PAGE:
August 14, 2012


The etymology of rang ’thag (“mill” or “water-mill”) seems obvious. One just have to come to think of it. So rang ’thag is “something that grinds (’thag) (e.g. grains) on its own (rang) or naturally/automatically,” that is, even it happens to be a pair grinding stones that are operated manually. The rule that “etymologies have  no pervasion” (sgra bshad pa la khyab pa med) holds true here as well. So if there are some incorrigible rTog-ge-bas (“sophists”) out there, please don’t come up with the following argument:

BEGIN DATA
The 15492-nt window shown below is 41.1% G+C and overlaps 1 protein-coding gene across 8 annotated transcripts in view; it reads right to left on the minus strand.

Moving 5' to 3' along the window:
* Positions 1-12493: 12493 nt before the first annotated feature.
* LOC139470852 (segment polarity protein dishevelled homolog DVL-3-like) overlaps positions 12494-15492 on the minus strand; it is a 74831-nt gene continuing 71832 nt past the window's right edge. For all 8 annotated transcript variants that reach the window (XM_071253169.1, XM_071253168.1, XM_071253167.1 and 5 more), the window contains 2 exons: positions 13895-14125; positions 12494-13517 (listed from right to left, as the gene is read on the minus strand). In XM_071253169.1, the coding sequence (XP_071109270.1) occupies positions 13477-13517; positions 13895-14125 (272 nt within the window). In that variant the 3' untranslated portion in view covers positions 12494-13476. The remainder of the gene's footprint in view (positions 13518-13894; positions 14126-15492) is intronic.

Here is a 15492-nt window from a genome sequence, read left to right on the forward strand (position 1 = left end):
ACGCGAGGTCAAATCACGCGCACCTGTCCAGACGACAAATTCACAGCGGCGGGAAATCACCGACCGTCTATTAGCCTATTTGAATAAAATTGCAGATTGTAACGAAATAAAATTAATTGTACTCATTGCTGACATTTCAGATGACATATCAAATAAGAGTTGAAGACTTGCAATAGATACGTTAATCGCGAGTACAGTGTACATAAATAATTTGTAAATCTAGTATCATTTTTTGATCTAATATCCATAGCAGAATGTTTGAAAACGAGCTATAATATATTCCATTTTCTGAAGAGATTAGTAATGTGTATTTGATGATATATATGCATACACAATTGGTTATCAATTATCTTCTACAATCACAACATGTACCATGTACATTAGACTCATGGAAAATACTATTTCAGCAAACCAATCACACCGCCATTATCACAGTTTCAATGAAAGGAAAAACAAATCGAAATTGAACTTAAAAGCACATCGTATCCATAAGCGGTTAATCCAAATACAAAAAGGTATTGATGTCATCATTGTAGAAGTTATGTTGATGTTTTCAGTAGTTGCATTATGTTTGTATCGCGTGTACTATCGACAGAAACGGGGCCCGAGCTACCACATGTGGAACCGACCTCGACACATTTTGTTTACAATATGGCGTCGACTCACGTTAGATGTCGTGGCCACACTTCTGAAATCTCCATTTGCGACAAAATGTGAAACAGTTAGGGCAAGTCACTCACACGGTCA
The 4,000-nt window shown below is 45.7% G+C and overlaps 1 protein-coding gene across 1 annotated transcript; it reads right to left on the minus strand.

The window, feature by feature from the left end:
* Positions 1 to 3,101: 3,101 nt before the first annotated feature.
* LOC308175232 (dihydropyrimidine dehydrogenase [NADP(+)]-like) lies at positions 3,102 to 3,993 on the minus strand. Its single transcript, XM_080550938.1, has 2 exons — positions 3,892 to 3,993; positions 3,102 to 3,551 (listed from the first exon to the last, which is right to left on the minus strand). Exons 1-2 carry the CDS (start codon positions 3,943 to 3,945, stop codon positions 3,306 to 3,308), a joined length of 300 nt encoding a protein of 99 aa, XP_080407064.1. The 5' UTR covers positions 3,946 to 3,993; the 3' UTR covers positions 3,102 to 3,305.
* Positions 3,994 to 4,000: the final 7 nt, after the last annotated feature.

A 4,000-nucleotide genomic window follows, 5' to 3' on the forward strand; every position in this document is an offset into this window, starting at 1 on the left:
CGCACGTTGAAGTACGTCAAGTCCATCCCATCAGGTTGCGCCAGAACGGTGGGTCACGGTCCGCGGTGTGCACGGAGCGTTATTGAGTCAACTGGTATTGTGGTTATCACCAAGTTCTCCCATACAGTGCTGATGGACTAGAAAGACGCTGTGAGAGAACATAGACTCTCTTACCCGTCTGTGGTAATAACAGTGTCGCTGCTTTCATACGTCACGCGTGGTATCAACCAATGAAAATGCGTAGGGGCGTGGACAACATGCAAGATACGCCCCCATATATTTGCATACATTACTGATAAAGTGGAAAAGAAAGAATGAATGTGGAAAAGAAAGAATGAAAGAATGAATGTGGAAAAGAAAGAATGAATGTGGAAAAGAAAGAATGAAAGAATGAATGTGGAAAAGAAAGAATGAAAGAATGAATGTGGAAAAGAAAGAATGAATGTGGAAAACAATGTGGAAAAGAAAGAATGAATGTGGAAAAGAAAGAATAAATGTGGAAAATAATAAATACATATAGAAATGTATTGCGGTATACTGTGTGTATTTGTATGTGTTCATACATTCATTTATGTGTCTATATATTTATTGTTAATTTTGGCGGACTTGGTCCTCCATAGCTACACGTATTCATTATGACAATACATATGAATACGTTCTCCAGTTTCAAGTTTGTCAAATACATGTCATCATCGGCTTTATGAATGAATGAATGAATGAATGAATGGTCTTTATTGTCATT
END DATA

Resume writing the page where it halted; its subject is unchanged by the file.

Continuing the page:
rang ’thag chos can | rang bzhin gyis ’khor zhing (gro la sogs pa) ’thag pa ma yin par thal | gzhan (chu dang skyes bu’i ’bad rtsal) gyis (bskor zhing) ’thag pa’i phyir ||

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